Every student should come to school willing to learn and put forth effort. The teacher can provide everything needed to enrich their minds and help them succeed, but they have to put forth their part of the effort too. A teacher cannot hold a pencil for a student and force them to write. Some students may come in with learning disabilities, behavioural issues, and home problems, the teacher must realize this and help them through their difficulties. Zee, de Jong, and Koomen say that students externalize their behaviours when they feel uncomfortable and will feed off the teacher’s mood (Zee, de Jong, & Koomen, 2017). This is especially true with the unique circumstances of some students. Even though the student is there and willing to learn, they have these problems that the teacher must address and help them overcome for the student and the teacher to be successful at their jobs at school.
Diversity concerns are happening all over the world. This can happen within a workplace, on the street, and within the homes of friends. It is especially important to address these concerns within the educational system to make sure the needs of all students are met. Many different students can come into a classroom. We have English Learners, students from Africa or the Caribbean that are English as a second language students, and we have cultural differences with religion and ethical backgrounds. Educators must consider the views of every student and their experience. Things may have to be translated in some cases or visually represented so that students that do not speak English can understand. Teachers should always plan to have students with diverse backgrounds to be in their classrooms (Turner, Sweet, & Fornaro, 2019).
We have a very diverse community in my high school. It ranged from English learners, person’s that speak other languages, cultural differences, and financial differences. Our poverty rate is really high. I have to consider all the needs of my students, especially the ones that do not speak English very well. Luckily most of them stay together and help each other out. They often fall behind, but with extra help after school and during study hall’s, I get them caught up the best I can. We require research projects utilizing the internet and computers, we build in plenty of time for students to get this done in school because many of the students to not have access to the internet and technology at home. I have to be careful to make sure that no one is singled out, while also making sure every student is getting what they need.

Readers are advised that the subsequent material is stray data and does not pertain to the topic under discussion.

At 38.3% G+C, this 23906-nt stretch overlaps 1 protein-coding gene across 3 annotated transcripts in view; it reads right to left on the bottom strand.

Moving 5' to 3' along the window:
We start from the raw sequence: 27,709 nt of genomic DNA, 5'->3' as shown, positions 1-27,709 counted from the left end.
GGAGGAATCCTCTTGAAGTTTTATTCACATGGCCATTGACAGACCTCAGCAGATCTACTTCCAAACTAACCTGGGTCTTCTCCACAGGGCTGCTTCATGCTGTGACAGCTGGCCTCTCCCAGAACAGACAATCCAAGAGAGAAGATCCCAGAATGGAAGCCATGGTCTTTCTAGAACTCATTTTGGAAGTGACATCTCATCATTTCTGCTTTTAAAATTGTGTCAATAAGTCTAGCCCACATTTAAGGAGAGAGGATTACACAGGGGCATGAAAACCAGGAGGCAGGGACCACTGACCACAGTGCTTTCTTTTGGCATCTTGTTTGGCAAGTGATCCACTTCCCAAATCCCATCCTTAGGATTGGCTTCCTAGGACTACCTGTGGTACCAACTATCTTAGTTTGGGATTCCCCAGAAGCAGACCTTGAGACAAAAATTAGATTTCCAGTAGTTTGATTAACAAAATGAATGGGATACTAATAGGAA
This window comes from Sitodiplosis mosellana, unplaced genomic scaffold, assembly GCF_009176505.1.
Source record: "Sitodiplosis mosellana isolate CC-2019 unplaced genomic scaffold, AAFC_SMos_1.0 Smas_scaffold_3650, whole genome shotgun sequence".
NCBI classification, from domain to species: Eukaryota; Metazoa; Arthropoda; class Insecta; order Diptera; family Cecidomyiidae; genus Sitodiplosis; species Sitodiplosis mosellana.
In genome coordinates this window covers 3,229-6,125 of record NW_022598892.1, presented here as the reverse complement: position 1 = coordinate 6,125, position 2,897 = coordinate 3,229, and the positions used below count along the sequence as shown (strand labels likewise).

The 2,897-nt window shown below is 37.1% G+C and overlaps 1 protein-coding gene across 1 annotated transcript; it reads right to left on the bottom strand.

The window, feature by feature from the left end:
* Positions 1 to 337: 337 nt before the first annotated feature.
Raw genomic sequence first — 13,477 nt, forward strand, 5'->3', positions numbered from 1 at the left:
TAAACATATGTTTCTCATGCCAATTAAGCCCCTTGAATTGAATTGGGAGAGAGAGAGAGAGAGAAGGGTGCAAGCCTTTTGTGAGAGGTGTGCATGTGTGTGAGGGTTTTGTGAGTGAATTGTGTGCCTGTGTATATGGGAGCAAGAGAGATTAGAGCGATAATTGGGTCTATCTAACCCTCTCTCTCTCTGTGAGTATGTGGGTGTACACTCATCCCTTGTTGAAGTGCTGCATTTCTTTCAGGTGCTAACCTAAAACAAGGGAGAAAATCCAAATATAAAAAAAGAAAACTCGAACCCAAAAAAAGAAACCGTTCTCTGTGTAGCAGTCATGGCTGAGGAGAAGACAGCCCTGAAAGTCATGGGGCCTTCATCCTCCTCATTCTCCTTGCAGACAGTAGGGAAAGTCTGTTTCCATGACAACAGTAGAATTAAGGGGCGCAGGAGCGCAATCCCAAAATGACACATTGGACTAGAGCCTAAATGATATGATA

Ever since I was a teenager, I realized that I had been called by God to teach young minds, more specifically the young minds of Students with Disabilities. I volunteered in high school and later became a caregiver and now a LD teacher at my local high school. I distinctly remember having teachers I loved and having teachers I hated. I had teachers that I felt I learned so well from and I enjoyed going to their class and then there were other teachers in which I felt I did not learn at all. I feel that I have been called to become a teacher, role model, counsellor, and mentor for my students. I not only am responsible for enriching the knowledge of my students, but also being someone they can rely on.
Teaching and education is more than just lecturing out knowledge to students and hoping they learn it. It takes planning, change, and ambition. Not everything will go as planned within a classroom. There will be disabilities, diversity, and emotional disturbances happening daily. A teacher must be equipped to handle it. A school should focus on the child and their needs, but also teach them a baseline of knowledge in the core subjects. We must prepare them for their future, adulthood, and productive citizens of society. The environment of a classroom should be inviting, but structured. Rules should be evident from the beginning and consistent throughout the year. That students should feel safe and happy to be there to learn.
Even though in public schools, teachers are limited on how much they can speak of the Bible and God. I use God in all of my lessons by having faith and praying that my students will do well. They have to know God to find ultimate truth, but they can learn with the abilities that God has given them. Without Him none of this information and technological advances would be possible. My favorite Bible verse to quote when thinking about teaching young minds is “train up a child in the way he should go; even when he is old he will not depart from it (Proverbs 22:6 ESV).” We teach these children what they need to know for adulthood and how to be successful, if we do it right, they will not forget it.
- Acquah, A., Adjei, A., & Mensh, J.K. (2017). School of thoughts of the essentialist philosophers on the aims of education, role of education and the focus of education: Implications for curriculum development and practice in ghana. Journal of Philosophy, Culture and Religion, 32(1), 1-6. https://files.eric.ed.gov/fulltext/EJ1148840.pdf
- Knight, G. (2006). Philosophy & Education, 4th Edition. Berrien Springs, NJ: Andrews University Press.
- Turner, K. M., Sweet, E. L., & Fornaro, E. (2019). From ferguson to charleston and beyond: Talking about race and diversity in the classroom. Communication Teacher, 33(1), 38-44. doi:10.1080/17404622.2017.1400672
- Turri, J. (2016). The radicalism of Truth‐insensitive epistemology: Truth’s profound effect on the evaluation of belief. Philosophy and Phenomenological Research, 93(2), 348-367. doi:10.1111/phpr.12218
- Zee, M., de Jong, P. F., & Koomen, H. M. Y. (2017). From externalizing student behavior to student-specific teacher self-efficacy: The role of teacher-perceived conflict and closeness in the student–teacher relationship. Contemporary Educational Psychology, 51, 37-50. doi:10.1016/j.cedpsych.2017.06.009